China's advantage in approaching Australia and New Zealand

By George N. Tzogopoulos
0 Comment(s)Print E-mail, March 31, 2017
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Premier Li addresses a welcome banquet on March 28 in Aukland. [Photo/Xinhua]

A Chinese multidimensional foreign policy is clearly emerging, and the implementation of its "Belt and Road" policy forms part of establishing an extended network and forging harmonious relations with countries where the ancient Silk Road is being revitalized.

However, the Asian-Pacific region naturally constitutes one of the areas on which the Chinese administration is steadily focusing. There is no better example than the visit of Premier Li Keqiang to Australia and New Zealand.

Both Australia and New Zealand are significant for the evolution of trade, the signing of new business deals and the potential creation of joint ventures. The entrance into force of bilateral free trade agreements with China - signed in 2015 and 2008 respectively - facilitates this process.

Hence, Premier Li discussed with his Australian and New Zealand counterparts Malcolm Turnbull and Bill English how best to work with them to cover more sections of the economy or seek significant upgrades.

A simple Internet search of sources from Australia and New Zealand provides numerous results showing the benefits stemming from their free trade agreements with China.

At this juncture, however, every discussion about economic collaboration has a wider dimension that goes beyond profitability. Canberra and Wellington had invested heavily in making a success of former U.S. President Barack Obama's initiative to establish the Trans-Pacific Partnership (TPP).

However, President Donald Trump had hardly settled into office before he scuttled the TPP as far as America was concerned, effectively destroying it.

In the aftermath of Trump's decision, Australia and New Zealand need to readjust their policies. China's led scheme - the Regional Comprehensive Economic Partnership (RCEP) - could perhaps take over from the TPP.

Its proposal for a free trade area in the Asia-Pacific region, as reiterated by President Xi Jinping during the APEC Summit last November in Lima, constitutes a step forward. For its part, Australia is refocusing on a post-TPP multilateral trade bloc with a Chinese rather than US centerpiece. New Zealand is also elaborating on its stance to this "Plan B."

Irrespective of the form the new multilateral trade agreement in the Asia-Pacific region will take, what is currently more important is that China seems to be the driving force. This is happening not only because of the American withdrawal from the TPP but because the Trump administration is employing an anti-globalization rhetoric.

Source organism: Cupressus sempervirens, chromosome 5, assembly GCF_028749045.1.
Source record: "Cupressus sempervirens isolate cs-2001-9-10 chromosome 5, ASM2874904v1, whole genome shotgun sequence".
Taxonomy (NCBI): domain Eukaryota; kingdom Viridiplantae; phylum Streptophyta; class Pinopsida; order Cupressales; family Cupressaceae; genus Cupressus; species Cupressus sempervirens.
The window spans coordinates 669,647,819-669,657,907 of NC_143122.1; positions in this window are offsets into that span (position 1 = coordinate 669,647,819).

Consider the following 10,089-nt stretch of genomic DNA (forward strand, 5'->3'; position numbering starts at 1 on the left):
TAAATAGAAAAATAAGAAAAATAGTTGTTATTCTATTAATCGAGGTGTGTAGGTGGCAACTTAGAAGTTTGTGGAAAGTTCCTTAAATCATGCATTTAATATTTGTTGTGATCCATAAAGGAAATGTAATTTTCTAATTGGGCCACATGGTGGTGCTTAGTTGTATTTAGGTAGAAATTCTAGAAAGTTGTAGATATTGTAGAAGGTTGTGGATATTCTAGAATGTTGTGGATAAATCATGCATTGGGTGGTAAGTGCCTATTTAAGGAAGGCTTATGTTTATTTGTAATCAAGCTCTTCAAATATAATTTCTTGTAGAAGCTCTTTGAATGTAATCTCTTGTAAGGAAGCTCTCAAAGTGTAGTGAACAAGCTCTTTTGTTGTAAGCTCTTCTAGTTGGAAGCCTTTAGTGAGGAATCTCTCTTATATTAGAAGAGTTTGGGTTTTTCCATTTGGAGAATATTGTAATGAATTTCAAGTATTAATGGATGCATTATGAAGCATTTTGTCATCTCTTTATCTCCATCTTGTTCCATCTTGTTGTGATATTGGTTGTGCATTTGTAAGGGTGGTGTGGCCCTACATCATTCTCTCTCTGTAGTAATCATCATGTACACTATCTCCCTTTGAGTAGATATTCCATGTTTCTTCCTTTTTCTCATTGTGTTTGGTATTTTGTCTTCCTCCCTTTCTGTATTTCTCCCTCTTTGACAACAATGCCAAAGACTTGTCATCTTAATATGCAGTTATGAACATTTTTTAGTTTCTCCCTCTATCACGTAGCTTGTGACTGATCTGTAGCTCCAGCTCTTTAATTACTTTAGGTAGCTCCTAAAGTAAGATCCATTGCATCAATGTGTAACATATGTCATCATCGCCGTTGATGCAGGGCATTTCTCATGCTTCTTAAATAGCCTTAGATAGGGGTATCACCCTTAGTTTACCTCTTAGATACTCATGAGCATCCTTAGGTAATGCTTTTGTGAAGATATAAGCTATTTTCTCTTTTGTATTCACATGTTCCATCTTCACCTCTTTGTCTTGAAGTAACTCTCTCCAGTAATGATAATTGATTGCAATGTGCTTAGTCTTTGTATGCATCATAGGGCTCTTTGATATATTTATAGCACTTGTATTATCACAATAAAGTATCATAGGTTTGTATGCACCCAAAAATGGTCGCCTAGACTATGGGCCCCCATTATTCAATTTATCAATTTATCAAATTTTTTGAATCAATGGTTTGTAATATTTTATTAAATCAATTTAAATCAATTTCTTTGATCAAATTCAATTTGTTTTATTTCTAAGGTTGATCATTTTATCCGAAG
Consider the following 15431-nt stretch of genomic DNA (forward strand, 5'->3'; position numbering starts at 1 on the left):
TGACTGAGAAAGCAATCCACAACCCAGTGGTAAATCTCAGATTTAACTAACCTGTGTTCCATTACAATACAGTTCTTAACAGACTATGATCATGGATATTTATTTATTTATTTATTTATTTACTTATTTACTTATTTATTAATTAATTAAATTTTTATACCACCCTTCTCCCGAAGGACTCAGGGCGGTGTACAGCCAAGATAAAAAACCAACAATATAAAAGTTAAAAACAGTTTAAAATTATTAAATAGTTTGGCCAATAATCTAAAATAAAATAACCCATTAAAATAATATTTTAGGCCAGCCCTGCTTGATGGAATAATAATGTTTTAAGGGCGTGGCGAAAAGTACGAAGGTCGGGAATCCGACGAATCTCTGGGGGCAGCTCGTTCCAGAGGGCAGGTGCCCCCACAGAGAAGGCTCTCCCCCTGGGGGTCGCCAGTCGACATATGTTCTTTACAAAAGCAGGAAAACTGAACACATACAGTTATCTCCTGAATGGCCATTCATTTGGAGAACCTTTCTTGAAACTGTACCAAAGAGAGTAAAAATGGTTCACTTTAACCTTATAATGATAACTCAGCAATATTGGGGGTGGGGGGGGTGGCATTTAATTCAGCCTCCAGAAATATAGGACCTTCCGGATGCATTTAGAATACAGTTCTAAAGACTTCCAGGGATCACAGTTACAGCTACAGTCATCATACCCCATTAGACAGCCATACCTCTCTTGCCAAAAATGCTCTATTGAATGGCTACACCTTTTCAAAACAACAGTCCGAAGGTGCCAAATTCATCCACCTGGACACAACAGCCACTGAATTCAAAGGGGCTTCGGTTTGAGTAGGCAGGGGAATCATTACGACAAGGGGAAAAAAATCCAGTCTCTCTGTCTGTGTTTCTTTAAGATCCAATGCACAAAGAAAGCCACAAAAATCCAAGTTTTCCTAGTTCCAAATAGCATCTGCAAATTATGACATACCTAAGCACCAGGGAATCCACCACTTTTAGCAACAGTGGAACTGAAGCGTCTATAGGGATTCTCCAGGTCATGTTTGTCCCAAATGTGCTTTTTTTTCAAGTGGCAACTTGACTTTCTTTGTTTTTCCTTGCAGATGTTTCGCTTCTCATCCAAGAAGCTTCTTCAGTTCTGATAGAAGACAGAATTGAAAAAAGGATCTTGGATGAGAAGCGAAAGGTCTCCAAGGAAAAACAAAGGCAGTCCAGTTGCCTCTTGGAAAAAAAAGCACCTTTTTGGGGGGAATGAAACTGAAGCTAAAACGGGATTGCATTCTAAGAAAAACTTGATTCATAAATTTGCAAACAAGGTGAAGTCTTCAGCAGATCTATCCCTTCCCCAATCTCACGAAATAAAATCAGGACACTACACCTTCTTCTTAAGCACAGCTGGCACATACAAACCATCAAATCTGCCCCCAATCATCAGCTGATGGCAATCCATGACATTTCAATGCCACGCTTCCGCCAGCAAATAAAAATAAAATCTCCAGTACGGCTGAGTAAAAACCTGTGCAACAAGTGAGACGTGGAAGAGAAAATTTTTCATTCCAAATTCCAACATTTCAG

Its emphasis on "free and fair trade" entails a preference for bilateral deals and an opposition to multilateral ones, whether they happen to be the TPP, the Transatlantic Trade and Investment Partnership (TTIP) or the North American Free Trade Agreement (NAFTA).

As things are developing after Trump's inauguration, China has remained the most powerful supporter of globalization. President Xi set the tone during the Davos World Economic Forum sparking much international analysis.

Australia and New Zealand are well aware of the new reality. This has been apparent during the meetings between Li and his counterparts in Canberra and Wellington respectively. Turnbull summed it up well: "Protectionism is not a ladder to get you out of a low growth trap - it's a big shovel to dig it deeper."

From another perspective, the evolution of Sino-Australian and the Sino-New Zealand relations will be critical to explore how two pro-Western countries will accommodate Chinese and American strategic interests.

Vice President Mike Pence is expected to visit Australia in mid-April - maybe in an attempt to increase the influence of his country after the TPP setback. So far, no plans for a New Zealand visit have been announced.

On the whole, there is a traditional suspicious tendency by Washington vis-à-vis China's move to invest in the infrastructure of other countries. Australia and New Zealand are no exception.

Canberra and Wellington have not been prepared to see themselves caught up in the alleged Sino-American rivalry. On the occasion of Li's visit, Malcolm Turnbull clarified that his country "does not have to choose between the U.S. and China." For his part, New Zealand Trade Minister Todd McClay said closer ties with Beijing need not affect relations with Washington.

These messages are certainly positive. Whether they are realistic though remains to be seen in the future.

China is carefully monitoring U.S. reactions to the implementation of its "Belt and Road" policy. However, as long as this initiative is bringing "win-win" results for China and its partners, Washington can hardly block it.

George N. Tzogopoulos is a columnist with For more information please visit:

Opinion articles reflect the views of their authors, not necessarily those of

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